With this illumination of the obvious certainty that oil is finite and therefore our oil-powered-capitalism is also finite, a change is clearly coming, and this isn’t a distant-future change like space-commerce and teleportation but instead an immediate and fast approaching change. Once the production rates of oil begin to decline, and they essentially are already, the prices of oil-per-barrel will go up and up and up forever more and the economics of oil dependent business will break down one by one until the whole thing collapses into history. It would therefore make sense for us to pre-empt this change and adjust now prior to the impending crisis of collapse.

We can realise energy abundance through utilising renewable energy such as the sun but at present we cannot sustain our current energy requirements with existing technology so we must reduce our energy overheads. The idea that everyone must own a car a drive to work 5 days per week is unsustainable. Communication technology can better connect people over distances and thankfully runs on electricity and has relatively low power requirements. And the very idea of work must evolve as we move beyond an over-production paradigm and return to building lasting and serviceable products.

There are countless ideas to reduce and eliminate our fossil fuel dependence and become sustainable but we cannot wait until the oil runs out, we must change now and we cannot continue with hyper-consumer capitalism as, aside from its unsustainability, it is clearly madness. Let us change before crisis and utilise this opportunity to re-think our society and build a future proof system which is guided by a moral and virtuous relationship with our planet and each other.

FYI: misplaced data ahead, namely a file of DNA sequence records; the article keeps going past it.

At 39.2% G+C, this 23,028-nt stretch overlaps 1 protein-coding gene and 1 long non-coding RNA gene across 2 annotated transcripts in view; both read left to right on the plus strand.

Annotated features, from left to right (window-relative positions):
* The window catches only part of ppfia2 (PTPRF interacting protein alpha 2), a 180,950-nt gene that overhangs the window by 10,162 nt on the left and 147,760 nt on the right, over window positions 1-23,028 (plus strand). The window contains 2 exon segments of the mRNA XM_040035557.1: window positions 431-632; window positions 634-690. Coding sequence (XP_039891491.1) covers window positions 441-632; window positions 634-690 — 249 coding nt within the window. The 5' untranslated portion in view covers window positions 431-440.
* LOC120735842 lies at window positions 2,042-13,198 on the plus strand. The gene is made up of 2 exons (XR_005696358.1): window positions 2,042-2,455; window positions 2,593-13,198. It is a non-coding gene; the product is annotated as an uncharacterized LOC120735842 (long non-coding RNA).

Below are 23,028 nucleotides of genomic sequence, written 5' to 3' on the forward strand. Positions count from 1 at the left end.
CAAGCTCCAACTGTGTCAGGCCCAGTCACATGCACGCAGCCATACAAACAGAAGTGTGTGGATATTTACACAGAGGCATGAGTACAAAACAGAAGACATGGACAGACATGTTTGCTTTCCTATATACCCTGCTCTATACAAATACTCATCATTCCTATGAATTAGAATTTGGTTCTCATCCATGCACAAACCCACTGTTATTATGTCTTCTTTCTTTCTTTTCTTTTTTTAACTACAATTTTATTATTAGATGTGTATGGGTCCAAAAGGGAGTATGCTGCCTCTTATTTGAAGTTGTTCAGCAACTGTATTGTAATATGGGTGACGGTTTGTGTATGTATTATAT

Too big to bail

In 2008 the great western citizens bailed out the failing banks and we free-market capitalism ended. We now live in a quasi-socialist banking paradigm where the working populace own the banks but the banks keep the profits. Much has been written about the reasons why the banking system collapsed but inevitably, the need for continual growth at any cost is the primary reason. Had we allowed the banks to fail, following a few years of adjustment we would have returned to sanity and the value system would have corrected and we would still be living in reality. Alas, we kicked that can down the road and delayed the inevitable and necessary societal change.

The banks are not too big to fail and fail they must. The idea that we should make money out of money and that this is itself an industry and a measure of progress and success is archaic nonsense. Every recession and every financial crisis and every boom and bust cycle is a result of banks trying to make money out of money. It is social engineering and the engineers have no authority to engineer our society. We vote our leaders in and they are bestowed with the authority to steer our nations future. What is a democratically elected leader to do if greedy bankers crash the economy once again?

Life, Death and Rebirth

Good news though, the wizard behind the curtain can hide no more. No longer shall we trust banking wizards to steer our society and when the edifice of banking falls it will fall forever and communication technology will fill the void. Reborn from the ashes economic manipulation will rise a phoenix of rationalism, kindness and sanity. A system built for people and not profit. Undoubtably what we all want; a fair world.